One example application for this use-case could be in the insurance sector. An agent can set annotations in the “world” of the car-owner publisher who is streaming video of their car which has been involved in some kind of accident. Other kinds of remote expert support applications also fit this pattern.

The steps for our simple first attempt were as follows:

  1. The car owner is the video publisher
  2. Their app publishes from ARKit allowing annotations and other objects to be placed into the car owner’s view
  3. The agent is a subscriber to the car owner’s video stream and watches this
  4. The agent taps their screen in their app when they want to annotate or highlight something important
  5. The agent’s app then sends an OpenTok signal requesting that an annotation be placed in the car owner’s view at a particular screen location
  6. The car owner’s app receives the signal and uses ARKit to add the annotation. This is then seen by the agent within the video stream that the car owner is continuing to publish

However, the challenge with this approach is the timing between steps 4 and 6. By the time the car owner’s app places the annotation its camera view may have changed so that their screen is now different from the agent’s screen at the moment they tapped. This results in the annotation often being misplaced. This is a simple result of network delay and the fact that OpenTok signals are delivered in a different “channel” with no guaranteed synchronization with the video frames being sent.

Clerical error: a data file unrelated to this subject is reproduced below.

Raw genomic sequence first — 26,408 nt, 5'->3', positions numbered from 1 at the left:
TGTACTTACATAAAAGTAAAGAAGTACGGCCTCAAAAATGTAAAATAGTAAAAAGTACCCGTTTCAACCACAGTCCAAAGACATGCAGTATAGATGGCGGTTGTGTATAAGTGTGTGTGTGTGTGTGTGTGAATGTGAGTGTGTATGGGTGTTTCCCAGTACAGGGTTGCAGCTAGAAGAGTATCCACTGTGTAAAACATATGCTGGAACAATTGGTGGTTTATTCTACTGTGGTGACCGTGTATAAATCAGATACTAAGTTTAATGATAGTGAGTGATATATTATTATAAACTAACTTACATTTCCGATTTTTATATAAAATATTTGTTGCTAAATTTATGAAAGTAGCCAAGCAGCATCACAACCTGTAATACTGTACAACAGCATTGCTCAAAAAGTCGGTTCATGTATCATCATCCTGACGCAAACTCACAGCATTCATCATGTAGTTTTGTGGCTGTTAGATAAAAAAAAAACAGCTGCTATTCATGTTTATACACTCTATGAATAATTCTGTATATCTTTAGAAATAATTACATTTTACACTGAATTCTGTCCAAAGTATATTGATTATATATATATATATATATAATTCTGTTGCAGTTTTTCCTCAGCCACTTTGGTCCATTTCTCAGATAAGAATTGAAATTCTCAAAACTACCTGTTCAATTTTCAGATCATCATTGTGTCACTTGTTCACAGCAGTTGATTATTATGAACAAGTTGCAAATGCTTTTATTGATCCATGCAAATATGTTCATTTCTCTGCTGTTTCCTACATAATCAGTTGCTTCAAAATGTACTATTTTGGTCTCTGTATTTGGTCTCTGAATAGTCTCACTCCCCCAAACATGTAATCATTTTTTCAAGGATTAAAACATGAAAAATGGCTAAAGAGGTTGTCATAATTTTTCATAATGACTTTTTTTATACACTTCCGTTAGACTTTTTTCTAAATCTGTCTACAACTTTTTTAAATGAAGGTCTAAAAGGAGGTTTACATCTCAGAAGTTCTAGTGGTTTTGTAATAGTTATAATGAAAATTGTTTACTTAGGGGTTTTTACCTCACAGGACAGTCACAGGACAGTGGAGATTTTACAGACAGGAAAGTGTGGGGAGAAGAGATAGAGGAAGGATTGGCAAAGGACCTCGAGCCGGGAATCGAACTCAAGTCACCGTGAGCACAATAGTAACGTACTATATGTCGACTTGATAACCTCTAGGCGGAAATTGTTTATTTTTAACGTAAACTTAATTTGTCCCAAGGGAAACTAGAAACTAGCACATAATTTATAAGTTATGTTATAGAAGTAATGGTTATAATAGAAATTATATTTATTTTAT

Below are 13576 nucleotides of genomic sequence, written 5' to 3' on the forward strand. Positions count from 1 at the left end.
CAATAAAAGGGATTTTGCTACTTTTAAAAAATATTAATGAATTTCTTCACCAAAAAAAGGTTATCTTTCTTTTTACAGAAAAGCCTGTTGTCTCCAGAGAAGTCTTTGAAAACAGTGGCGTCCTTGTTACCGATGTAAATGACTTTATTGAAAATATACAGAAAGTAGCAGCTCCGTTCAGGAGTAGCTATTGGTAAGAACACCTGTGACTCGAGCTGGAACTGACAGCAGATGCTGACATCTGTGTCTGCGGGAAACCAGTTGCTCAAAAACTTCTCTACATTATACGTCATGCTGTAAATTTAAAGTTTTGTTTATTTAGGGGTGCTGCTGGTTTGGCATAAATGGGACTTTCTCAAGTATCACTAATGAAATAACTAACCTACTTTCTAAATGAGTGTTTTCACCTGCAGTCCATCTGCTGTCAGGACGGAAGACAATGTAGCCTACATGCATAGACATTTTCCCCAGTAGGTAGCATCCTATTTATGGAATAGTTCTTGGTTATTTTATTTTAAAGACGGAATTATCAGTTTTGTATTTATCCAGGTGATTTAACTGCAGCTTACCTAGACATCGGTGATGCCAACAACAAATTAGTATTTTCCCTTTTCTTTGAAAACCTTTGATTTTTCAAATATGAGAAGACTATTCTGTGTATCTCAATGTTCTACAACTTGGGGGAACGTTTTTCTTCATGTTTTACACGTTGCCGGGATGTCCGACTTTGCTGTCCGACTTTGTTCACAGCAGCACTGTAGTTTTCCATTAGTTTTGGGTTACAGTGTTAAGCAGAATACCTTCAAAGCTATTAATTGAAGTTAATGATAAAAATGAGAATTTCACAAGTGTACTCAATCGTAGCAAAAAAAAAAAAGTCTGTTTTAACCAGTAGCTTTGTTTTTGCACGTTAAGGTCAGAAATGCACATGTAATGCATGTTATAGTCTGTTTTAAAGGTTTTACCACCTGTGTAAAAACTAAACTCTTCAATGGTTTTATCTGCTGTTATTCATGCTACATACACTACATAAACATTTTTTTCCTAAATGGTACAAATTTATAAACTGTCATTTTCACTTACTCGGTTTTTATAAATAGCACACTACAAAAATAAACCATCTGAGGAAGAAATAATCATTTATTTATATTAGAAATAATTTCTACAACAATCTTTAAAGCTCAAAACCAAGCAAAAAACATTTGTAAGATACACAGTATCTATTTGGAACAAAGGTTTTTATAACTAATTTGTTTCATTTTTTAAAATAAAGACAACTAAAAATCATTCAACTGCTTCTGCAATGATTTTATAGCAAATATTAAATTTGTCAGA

Using Frame Metadata to create real-time annotations

Here is where Frame Metadata comes to the rescue. We can embed the right information about the publisher’s state in each frame. That means the subscriber has real-time position information from the publisher thanks to Frame Metadata. Then, when the remote participant wants to create an annotation, they can first accurately calculate the 3D location of the annotation on the remote end.  

The only piece that is missing in this puzzle is what is “the right information” that should be provided? We want to create a 3D object in a 3D position in the subscriber that is in front of the image that the publisher is seeing. To do that, we are going to send the 3D coordinates of the publisher’s ARKit camera in form of a transform matrix to the publisher. We will see how to embed the transform matrix of the ARKit camera of the publisher in the section below where we explore our sample app code.

The steps for our enhanced application are now as follows:

  1. The car owner is still the video publisher
  2. Their app still publishes from ARKit allowing annotations and other objects to be placed into the car owner’s view
  3. Now in addition, the car owner app adds the continuously changing 3D camera information to every frame it publishes using the Frame Metadata API